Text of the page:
Siavash Karampour couldn't begin to understand the call. In the early-morning hours of November 11th, the lead singer of the Yellow Dogs – the Iranian indie band that had relocated to Brooklyn in 2010 and was building a national following with its furiously intense post-punk – was bartending when a friend phoned to tell him a shooting had taken place at the house the crew shared in East Williamsburg. "I said, 'What is this, a prank?'" Karampour recalls. "After a couple of minutes of just hearing his voice, I said, 'This is serious.' I was calling the house and no one was picking up. I was horrified."
For Karampour and bassist Koory Mirzeai (who was also at his day job at the time), their worst fears were soon realized. Around midnight, a fellow Iranian musician, Ali Akbar Mohammadi Rafie, had attacked the band's home with a semiautomatic rifle. Making his way through the three-floor row house, he shot and killed Yellow Dogs drummer Arash Farazmand and his brother, guitarist Soroush Farazmand, as well as Ali Eskandarian, a charismatic Iranian singer-songwriter and author who often collaborated with the band and lived in the same building. (A friend of the group was also wounded in the shoulder and elbow; four others at the house, including two Coast Guard members who were renting a room, escaped unharmed.) Rafie eventually retreated to the roof of the building, where he fatally shot himself in the head.
It was a nightmare twist for a band that was finding its place in Brooklyn's thriving indie community. In the nearly four years since leaving their hometown of Tehran, the Yellow Dogs – all in their twenties – had recorded two EPs, toured the U.S. and been featured on CNN and in Rolling Stone's Middle Eastern edition. Several months ago, Arash Farazmand became the last member of the band to be granted political asylum, freeing the Yellow Dogs to begin making plans for international tours. Just three days before the shooting, they were working on new material for their first full album, with guitarist Soroush – a serious Beatles and Animals fan – leading the way. "I could come up with ideas, but I couldn't compose," says Mirzeai. "He was the perfect person for it."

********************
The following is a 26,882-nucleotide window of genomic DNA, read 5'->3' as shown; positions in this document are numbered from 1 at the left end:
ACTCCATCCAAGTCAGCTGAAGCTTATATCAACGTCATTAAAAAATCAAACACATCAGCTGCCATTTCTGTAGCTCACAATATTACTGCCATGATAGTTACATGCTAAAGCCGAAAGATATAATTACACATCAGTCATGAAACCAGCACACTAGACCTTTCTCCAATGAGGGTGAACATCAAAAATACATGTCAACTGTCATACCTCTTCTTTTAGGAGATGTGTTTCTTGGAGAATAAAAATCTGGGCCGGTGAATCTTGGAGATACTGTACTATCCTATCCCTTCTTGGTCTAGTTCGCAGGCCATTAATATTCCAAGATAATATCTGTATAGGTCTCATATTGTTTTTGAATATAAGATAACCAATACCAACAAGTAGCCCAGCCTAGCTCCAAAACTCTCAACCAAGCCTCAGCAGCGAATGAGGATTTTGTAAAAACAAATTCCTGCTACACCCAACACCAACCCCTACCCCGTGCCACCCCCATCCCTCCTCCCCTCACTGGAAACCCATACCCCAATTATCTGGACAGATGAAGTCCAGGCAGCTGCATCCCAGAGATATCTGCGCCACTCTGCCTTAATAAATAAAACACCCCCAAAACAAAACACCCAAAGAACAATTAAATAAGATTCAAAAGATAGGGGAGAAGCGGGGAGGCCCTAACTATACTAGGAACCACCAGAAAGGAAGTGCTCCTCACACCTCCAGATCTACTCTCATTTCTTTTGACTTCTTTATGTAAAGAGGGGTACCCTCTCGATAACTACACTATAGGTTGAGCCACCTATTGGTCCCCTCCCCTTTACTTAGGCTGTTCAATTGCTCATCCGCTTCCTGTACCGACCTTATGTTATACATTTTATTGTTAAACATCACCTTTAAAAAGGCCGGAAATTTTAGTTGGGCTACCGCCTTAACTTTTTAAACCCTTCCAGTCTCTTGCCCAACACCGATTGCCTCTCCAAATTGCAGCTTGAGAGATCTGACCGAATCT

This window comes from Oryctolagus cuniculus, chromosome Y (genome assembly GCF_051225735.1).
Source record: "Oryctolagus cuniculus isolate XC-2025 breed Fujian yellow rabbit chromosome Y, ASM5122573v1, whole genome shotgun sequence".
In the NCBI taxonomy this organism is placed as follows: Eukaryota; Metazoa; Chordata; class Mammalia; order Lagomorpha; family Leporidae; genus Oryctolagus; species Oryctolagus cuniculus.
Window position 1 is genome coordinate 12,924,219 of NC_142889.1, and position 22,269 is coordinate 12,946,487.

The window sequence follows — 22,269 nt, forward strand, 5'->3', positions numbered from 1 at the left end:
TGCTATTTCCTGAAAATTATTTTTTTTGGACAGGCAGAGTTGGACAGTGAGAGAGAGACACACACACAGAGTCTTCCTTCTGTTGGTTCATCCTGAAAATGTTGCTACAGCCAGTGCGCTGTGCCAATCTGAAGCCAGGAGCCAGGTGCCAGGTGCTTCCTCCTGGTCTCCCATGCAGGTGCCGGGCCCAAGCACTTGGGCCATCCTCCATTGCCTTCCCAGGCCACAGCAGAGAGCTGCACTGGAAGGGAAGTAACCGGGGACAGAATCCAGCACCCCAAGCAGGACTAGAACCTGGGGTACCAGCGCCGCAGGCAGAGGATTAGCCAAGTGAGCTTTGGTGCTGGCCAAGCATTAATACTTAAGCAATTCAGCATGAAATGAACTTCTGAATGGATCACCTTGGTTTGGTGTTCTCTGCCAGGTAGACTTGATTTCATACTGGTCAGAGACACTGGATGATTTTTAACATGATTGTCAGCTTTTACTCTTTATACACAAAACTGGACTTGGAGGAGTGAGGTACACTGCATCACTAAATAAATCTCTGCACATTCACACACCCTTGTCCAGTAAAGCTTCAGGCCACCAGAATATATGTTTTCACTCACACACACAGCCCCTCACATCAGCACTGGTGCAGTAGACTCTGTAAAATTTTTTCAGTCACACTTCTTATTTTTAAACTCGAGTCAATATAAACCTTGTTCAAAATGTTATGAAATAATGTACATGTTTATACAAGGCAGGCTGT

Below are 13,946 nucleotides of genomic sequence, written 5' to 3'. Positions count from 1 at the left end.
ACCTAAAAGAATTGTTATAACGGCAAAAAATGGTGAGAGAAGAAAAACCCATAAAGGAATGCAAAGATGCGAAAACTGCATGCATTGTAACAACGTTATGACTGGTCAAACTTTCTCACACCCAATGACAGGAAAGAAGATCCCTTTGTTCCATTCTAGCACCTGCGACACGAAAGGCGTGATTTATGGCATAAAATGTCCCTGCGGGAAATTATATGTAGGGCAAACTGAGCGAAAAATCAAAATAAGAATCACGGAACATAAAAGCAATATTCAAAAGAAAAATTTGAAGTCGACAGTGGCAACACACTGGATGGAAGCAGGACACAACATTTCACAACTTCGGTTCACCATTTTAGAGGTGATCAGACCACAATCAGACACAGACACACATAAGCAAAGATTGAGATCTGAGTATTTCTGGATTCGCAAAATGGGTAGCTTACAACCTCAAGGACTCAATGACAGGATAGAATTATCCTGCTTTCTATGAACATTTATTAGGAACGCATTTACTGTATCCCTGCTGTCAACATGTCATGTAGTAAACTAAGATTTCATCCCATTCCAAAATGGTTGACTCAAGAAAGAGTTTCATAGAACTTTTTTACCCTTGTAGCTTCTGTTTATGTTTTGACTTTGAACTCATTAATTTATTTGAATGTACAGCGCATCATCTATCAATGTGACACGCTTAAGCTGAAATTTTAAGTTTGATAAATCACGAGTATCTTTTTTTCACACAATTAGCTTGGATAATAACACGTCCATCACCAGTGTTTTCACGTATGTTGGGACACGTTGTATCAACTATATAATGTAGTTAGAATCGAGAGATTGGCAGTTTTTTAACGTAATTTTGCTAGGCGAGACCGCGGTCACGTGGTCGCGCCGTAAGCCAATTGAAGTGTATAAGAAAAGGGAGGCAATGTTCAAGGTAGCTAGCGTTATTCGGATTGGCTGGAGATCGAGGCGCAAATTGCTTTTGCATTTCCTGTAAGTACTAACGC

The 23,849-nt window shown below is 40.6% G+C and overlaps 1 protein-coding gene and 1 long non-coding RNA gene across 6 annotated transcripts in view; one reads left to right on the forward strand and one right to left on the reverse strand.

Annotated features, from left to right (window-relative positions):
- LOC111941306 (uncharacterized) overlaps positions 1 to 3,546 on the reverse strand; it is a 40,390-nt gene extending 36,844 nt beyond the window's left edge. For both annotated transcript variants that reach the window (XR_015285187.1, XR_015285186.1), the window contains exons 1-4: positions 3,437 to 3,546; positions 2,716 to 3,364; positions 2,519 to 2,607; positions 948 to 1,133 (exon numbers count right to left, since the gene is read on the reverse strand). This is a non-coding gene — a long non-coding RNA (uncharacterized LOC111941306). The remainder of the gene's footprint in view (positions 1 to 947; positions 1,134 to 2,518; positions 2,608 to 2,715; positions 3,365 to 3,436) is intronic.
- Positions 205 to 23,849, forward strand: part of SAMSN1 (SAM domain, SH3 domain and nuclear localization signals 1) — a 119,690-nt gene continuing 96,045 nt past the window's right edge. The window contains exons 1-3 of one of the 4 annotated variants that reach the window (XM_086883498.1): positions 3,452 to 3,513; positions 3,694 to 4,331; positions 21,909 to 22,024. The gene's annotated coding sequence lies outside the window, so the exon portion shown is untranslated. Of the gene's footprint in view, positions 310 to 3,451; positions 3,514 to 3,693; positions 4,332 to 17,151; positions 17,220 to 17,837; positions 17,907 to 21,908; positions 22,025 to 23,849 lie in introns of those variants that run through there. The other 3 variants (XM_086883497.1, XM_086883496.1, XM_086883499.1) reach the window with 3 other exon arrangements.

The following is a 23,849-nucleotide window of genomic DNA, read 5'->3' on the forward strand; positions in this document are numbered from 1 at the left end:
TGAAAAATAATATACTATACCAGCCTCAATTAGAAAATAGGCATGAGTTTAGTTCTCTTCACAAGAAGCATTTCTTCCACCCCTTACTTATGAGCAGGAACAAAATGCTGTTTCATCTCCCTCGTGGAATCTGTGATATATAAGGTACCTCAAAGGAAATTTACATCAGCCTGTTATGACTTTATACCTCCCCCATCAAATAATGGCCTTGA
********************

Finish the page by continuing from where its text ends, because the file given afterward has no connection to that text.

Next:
In just a few minutes of violence, all of the band's dreams were destroyed. "It's unbelievable," Mirzeai mumbles, staring off and taking a puff on a cigarette. "It's going to take a very long time to just understand what the fuck just happened." Two days after the shooting, he and Karampour have taken refuge at a friend's apartment in Brooklyn; their gear and all their personal belongings remain, for now, at the crime scene. "We were closer than brothers," says Karampour, sitting next to his bandmate at a table, his eyes wrung red. "I wish all this attention was just for a new release of an album. It took us three bodies to become famous."
Rafie's motives remain unclear, but they seem to be connected to his past stint with the Free Keys – another transplanted Iranian band whose members include Pooya Hosseini, one of the survivors of the shooting, and once featured the Yellow Dogs' Arash Farazmand. In recent months, Rafie had reportedly grown mentally unstable, and was desperate to return to the Free Keys, who had fired him. Karampour and Mirzeai say they weren't close friends with the shooter and hadn't seen him in more than a year. "Speaking for myself, how is it legally possible for someone in that mental and financial state, who isn't from this country, to access a gun like that?" says the Yellow Dogs' manager, Ali Salehezadeh. "That's not a gun for self-defense – that's for killing people on a rampage. I can't get over that."